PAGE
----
How to Sell Your Own Home
(Without an Agent)

5 Simple Steps with Video

by Homepie | Published Aug 30, 2021 | } 10 Minutes

For millions of people each year, the home selling process is confusing, convoluted, and sometimes just plain mysterious.

That’s why so many hire a real estate agent.

But that comes with a hefty price tag – upwards of 6% of the sale price which can easily equate to tens of thousands.

Think selling your own home is too difficult? Think again. In this article, we’re going to cover all the basic steps to sell a home yourself.


Step 1 - Prep-your-home-to-sell

Step #1: Prep Your Home For Buyers

At this point, you’ve made the decision that you’re ready to sell your home by owner. But that doesn’t mean your house is ready.

So here are 3 ways to prepare your home for prospective buyers:

  • Clean it
  • Fix it
  • Stage it

Similar to when you sell a car, you’ll want to make sure that your home looks and smells clean. Not only the interior but even the yard. It is also smart to make basic repairs, like putting in that new light bulb in the hallway fixture, or touching up the paint on your eaves.

The better the house looks, the more comfortable a buyer will be when they view the home.

A man and women cleaning and fixing home to sell

Now that your place is cleaned and fixed up, you’ll need to make a decision if you want to show the house with or without your current furniture.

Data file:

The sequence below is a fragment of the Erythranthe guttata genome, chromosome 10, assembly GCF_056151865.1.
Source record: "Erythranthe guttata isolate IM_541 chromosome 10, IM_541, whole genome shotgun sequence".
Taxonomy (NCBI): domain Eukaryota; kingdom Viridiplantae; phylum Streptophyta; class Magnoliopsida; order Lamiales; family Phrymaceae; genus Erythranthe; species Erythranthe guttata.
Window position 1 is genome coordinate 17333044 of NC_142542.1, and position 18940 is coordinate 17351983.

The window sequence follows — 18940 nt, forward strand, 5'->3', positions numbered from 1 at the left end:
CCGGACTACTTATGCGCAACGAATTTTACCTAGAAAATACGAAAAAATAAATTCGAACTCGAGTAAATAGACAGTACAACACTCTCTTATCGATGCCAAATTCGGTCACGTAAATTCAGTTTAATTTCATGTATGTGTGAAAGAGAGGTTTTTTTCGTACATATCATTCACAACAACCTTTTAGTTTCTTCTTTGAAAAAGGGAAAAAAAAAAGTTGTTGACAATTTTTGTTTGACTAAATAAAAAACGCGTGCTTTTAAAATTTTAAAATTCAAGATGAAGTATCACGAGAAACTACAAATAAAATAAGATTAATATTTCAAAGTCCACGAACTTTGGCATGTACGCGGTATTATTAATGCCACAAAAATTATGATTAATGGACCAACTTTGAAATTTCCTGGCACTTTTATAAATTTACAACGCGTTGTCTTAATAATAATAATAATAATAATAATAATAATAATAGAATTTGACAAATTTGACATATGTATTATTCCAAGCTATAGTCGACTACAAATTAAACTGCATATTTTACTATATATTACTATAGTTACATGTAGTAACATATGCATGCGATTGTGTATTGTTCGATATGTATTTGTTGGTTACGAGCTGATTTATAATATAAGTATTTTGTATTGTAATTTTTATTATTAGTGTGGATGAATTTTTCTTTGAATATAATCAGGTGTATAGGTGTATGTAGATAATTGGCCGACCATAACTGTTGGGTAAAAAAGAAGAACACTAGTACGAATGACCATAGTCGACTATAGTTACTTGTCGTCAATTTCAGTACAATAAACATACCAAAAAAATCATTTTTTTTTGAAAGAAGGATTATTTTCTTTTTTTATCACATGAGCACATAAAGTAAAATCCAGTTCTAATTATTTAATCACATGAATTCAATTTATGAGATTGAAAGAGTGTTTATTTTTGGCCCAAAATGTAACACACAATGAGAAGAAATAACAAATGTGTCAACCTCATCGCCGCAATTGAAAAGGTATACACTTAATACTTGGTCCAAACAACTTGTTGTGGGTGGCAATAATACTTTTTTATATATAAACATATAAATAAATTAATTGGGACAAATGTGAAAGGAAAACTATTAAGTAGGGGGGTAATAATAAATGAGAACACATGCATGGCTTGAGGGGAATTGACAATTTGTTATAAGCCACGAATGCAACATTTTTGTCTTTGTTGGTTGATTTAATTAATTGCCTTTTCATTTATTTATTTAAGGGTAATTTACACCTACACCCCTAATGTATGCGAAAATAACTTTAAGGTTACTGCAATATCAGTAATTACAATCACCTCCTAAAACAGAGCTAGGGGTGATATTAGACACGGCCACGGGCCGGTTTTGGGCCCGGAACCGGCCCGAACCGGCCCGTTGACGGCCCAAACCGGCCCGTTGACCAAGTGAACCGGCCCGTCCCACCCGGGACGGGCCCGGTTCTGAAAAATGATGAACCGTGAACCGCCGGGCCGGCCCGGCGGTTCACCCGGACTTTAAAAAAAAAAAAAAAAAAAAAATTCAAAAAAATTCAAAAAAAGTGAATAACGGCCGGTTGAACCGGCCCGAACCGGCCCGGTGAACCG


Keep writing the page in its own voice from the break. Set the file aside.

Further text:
In some cases, especially if you’re selling a vacant home, or a place that was recently renovated, it may make sense to rent furniture to help the home really stand out. This is called staging, and there are companies that specialize in this service.

At a minimum, you may want to consider rearranging or removing some items and decluttering.


Step 2 - Promote Your Home by Owner

 Step #2: Promote Your Home

You’ll need to get the word out that your house is for sale. There are two types of posting every home needs, and I’m not talking just social media.

Z Post a For Sale sign

The first one is a professional-looking For Sale sign posted in your front yard.

Don’t waste your time with one of those flimsy For Sale by Owner signs from your local hardware store. This is a real turn off to buyers.

The yard sign is a statement. Not only that your home is for sale, but that you are a serious seller who knows what they’re doing.

Remember, every time an agent lists a home, this is one of those basic steps they follow and there’s a good reason why. Put in the same minimal effort and you’ll be successful too. I’ll share a great place where you can order one of those signs in just a minute.